The abortion battle developing in this year's General Assembly may turn out to be less a struggle over women's rights than a test of leadership's ability to control what happens in the first few weeks of the session.
It's no secret that Senate President Thomas V. Mike Miller Jr., who watched in dismay as a debate over abortion reduced Senate business to shambles for eight days last year, intends to shut the chamber doors against a return of the filibuster.
To that end, the popular but strong-willed Prince George's County Democrat has let it be known that he backs an abortion-rights bill containing some version of a parental notification clause.
Last year's unresolved fight was between those who favor and those who oppose abortion rights in general. But this year, the dividing line appears to have been drawn between those who want a so-called "clean" version of the 1973 U.S. Supreme Court's Roe vs. Wade decision -- allowing unrestricted access to abortions -- and those who say that the public prefers a more moderate law that would include parental involvement if a teen-ager decides to seek an abortion.
Miller, a Catholic who came out on the abortion-rights side last year, is said to believe that a notification clause will satisfy most voters if an abortion bill becomes law and is petitioned to referendum two years from now. To stem criticism from the abortion-rights camp opposing notification, Miller's preferred bill may contain an exception that allows a teen-ager to have an abortion without telling her parents if a physician says she is mature enough to make the decision by herself.
Hard-liners on both sides of the abortion question see Miller's attempt at compromise as a straw man. It's too liberal, say staunch anti-abortionists. It's too restrictive, says the other side, contending that such a law would be counterproductive if it meant that just one teen-ager died of an illegal abortion in another state because she did not understand the notification clause.
Because he apparently senses that most Marylanders and lawmakers will accept abortion rights with restrictions, Miller has set about trying to limit the influence of the most zealous pro-choice forces. In this case, he generally has kept abortion-rights lobbyists at arm's length from his office and has sent the message that their influence on the Senate body should be limited.
"This is a matter that will be decided by the Senate," he said recently, "and not by anyone else."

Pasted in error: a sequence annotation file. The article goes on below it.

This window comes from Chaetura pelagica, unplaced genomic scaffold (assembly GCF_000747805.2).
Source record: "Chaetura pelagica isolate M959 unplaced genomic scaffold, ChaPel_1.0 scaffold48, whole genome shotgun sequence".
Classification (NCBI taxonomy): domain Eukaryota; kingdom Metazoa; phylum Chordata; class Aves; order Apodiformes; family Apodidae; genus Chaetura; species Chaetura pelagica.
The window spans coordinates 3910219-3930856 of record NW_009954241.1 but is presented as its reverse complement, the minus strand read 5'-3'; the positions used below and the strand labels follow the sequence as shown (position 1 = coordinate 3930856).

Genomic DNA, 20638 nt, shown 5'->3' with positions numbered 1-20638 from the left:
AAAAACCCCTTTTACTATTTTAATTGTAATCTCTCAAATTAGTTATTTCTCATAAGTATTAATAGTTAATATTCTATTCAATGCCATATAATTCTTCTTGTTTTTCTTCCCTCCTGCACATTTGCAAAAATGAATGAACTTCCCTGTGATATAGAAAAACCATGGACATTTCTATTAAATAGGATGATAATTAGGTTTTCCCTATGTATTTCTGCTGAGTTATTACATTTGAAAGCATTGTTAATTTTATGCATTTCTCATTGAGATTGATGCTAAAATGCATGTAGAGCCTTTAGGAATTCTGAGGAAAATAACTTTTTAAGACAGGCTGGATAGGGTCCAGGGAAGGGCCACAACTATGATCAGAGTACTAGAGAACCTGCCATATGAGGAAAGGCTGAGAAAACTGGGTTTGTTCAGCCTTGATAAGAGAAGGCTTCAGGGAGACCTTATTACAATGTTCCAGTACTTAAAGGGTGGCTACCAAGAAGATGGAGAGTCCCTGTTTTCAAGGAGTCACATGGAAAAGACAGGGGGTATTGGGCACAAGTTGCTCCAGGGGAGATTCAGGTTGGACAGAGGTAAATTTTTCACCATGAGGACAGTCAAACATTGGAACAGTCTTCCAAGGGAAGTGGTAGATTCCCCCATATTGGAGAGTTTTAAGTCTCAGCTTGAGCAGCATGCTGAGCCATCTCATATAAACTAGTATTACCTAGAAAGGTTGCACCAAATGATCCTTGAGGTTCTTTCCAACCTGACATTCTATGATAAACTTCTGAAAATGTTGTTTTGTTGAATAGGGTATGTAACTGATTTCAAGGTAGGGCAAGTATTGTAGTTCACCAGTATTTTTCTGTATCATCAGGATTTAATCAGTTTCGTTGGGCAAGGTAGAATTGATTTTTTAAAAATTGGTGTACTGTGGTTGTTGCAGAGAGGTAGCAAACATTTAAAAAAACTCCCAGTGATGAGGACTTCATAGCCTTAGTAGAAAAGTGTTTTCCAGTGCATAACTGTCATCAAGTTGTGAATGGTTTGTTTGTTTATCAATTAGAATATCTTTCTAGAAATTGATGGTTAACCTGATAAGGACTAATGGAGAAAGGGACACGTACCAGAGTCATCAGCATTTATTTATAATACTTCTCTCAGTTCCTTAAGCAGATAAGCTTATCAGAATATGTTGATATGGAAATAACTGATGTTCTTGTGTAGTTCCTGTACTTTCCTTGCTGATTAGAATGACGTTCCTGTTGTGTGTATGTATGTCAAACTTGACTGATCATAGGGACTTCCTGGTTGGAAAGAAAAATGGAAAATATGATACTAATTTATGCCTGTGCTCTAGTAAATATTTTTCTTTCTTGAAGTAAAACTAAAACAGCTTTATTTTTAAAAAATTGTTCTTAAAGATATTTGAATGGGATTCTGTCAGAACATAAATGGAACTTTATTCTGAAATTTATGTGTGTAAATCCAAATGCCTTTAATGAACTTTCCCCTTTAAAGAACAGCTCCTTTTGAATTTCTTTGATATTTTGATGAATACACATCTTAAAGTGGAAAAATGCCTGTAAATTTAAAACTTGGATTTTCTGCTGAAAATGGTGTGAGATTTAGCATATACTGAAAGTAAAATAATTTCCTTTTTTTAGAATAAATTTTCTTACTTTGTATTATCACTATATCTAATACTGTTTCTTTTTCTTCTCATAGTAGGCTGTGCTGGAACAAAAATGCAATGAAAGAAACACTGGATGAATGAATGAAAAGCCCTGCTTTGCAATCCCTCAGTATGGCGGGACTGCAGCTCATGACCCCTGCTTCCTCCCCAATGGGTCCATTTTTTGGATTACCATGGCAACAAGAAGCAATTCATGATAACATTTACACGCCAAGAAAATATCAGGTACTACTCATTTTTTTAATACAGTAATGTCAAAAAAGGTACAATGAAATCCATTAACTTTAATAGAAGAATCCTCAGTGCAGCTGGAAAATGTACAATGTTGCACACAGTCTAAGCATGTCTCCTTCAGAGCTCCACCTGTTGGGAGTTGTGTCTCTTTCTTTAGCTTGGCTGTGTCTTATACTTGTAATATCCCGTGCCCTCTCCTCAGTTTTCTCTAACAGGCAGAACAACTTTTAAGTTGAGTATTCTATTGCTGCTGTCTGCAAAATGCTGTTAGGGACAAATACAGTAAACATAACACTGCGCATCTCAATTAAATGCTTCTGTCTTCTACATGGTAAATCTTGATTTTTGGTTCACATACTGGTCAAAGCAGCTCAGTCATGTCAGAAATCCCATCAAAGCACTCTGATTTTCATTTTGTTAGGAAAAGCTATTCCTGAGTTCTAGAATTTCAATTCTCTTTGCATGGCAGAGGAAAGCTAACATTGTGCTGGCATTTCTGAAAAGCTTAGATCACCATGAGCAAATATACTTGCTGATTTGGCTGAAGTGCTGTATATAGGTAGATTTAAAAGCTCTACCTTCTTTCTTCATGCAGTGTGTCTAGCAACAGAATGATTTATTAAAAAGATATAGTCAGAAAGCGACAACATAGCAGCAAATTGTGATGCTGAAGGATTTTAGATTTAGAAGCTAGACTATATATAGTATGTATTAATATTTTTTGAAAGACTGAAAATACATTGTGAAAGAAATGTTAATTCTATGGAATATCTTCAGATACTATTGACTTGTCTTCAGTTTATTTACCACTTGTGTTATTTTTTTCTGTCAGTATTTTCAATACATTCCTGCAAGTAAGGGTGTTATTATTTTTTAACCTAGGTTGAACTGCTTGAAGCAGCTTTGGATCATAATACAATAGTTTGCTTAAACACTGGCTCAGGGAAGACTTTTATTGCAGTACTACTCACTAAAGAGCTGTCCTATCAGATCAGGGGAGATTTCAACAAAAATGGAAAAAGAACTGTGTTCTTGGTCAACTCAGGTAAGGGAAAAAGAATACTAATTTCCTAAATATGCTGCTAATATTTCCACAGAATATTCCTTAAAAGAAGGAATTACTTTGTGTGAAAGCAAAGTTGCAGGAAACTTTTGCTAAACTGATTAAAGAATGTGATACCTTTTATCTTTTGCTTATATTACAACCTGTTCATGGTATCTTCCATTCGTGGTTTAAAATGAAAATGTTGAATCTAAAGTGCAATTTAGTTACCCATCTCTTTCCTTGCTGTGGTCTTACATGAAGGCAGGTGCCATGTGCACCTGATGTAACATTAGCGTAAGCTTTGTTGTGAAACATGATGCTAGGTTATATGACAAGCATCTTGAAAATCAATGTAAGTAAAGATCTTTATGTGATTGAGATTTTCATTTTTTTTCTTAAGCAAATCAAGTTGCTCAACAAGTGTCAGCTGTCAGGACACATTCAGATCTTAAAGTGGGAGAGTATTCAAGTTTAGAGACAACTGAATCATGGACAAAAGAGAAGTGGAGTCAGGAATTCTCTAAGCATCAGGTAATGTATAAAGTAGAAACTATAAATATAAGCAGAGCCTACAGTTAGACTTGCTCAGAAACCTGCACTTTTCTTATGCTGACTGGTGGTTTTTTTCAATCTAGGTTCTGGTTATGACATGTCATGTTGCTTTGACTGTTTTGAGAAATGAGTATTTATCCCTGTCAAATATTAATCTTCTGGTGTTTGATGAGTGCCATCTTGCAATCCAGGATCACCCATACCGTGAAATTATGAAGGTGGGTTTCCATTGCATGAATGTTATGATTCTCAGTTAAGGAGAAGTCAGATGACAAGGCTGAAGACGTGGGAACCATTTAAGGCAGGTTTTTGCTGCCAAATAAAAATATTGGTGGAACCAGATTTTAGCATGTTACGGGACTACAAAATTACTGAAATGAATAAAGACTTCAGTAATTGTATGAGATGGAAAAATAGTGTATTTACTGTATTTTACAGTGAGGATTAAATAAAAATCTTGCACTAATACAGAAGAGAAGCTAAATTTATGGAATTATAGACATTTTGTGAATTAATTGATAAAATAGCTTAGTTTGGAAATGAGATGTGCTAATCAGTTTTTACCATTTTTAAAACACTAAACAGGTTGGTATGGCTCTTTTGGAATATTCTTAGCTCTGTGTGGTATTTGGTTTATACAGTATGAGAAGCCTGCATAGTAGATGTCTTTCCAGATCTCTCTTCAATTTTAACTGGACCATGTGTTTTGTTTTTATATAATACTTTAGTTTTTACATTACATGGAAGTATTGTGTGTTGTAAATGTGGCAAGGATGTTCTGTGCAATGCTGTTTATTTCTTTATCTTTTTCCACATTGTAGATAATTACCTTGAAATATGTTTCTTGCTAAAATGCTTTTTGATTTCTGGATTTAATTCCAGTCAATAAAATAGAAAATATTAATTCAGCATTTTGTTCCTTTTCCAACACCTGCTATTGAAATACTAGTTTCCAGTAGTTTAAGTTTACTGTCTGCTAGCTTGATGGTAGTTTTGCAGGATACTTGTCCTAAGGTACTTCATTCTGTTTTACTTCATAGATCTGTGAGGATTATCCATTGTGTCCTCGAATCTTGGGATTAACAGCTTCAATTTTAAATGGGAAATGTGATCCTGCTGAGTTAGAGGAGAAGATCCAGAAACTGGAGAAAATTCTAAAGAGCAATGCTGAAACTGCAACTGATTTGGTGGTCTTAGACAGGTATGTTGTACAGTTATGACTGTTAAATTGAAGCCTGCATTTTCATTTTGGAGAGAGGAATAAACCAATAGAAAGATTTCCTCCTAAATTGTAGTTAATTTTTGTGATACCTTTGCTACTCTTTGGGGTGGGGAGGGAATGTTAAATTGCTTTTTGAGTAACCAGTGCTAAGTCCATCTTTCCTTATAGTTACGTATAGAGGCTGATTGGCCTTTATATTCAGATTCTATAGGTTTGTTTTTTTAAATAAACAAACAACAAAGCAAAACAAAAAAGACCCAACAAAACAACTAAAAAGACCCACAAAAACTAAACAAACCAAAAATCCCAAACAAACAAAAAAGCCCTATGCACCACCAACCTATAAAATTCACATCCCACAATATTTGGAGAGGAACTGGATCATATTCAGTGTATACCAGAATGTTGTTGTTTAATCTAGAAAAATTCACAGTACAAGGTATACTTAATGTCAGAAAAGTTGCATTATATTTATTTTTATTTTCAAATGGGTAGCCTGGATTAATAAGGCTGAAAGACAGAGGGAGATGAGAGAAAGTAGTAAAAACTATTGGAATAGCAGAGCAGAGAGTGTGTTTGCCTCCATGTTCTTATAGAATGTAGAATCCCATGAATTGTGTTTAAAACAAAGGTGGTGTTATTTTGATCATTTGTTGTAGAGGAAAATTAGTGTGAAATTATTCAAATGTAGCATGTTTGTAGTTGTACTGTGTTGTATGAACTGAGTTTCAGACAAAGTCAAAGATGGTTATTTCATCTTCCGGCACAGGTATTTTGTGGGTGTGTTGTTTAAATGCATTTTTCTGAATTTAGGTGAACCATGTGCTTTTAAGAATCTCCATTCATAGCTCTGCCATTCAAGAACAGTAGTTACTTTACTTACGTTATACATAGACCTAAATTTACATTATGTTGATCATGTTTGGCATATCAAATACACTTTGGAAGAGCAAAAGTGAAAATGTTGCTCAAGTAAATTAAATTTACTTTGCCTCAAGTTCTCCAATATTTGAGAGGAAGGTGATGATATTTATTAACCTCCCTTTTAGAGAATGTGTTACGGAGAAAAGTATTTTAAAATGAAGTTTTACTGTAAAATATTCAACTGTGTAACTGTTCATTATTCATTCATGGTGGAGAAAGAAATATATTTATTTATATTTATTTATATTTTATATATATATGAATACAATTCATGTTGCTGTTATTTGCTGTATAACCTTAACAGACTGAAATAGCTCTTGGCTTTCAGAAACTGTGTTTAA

But Miller's early stand on the issue does not mean that he will smother abortion debate on the Senate floor. He encouraged the filing of a clean version of Roe vs. Wade last week. He hand-picked the respected Sen. Clarence W. Blount, D-City, to be chief sponsor of that bill as well as a forthcoming bill that will reflect the Senate president's moderate approach.
Miller's strategy, according to State House insiders, is to allow debate on the issue while lining up the votes needed to prevent a filibuster and to pass the moderate bill. If he succeeds, it will mark at least a pretext of improvement over last year's abortion debacle.
The 1990 session saw virtually no real debate on the issue and the Senate was spared further injury from a prolonged filibuster when it passed over to the House a set of complicated and contradictory abortion bills. The whole matter was shelved until this year when the House promptly killed the bills in committee.
Although abortion-rights lobbyists are monitoring action on both sides of the Assembly, many say they are counting on their allies in the House of Delegates to push aggressively a clean abortion bill.
"I think the House is as tired as we are of the Senate's shenanigans," said one.
A House version of the clean Roe vs. Wade bill could be filed within a week. Del. Samuel I. "Sandy" Rosenberg, D-City, said a separate notification bill could be filed as well, letting the House deal with the issues as two distinct measures.
"We clearly are confident in terms of codification [of Roe vs. Wade]," said Rosenberg, who is working with Del. Lawrence A. LaMotte, D-Carroll, on the abortion-rights legislation. "The unknown is where people are on notification, to what extent the law should treat teens differently from adults."
For his part, House Speaker R. Clayton Mitchell Jr., D-Eastern Shore, says he is more concerned with getting abortion proposals out of committee onto the floor for debate than with the bills' content.
Both Mitchell and Miller have agreed that the bills will be aired before a committee of members from both houses, perhaps before the end of the month.
Lobbyists suggest that Miller has attempted to defuse a filibuster by giving key members of last year's battle new positions of power in exchange for their allegiance to Miller's plan.
Not so, says Sen. Thomas P. O'Reilly, D-Prince George's, an abortion opponent who moved from second-in-command to chair the influential Senate Finance Committee after previous leader Catherine Riley chose not to seek re-election.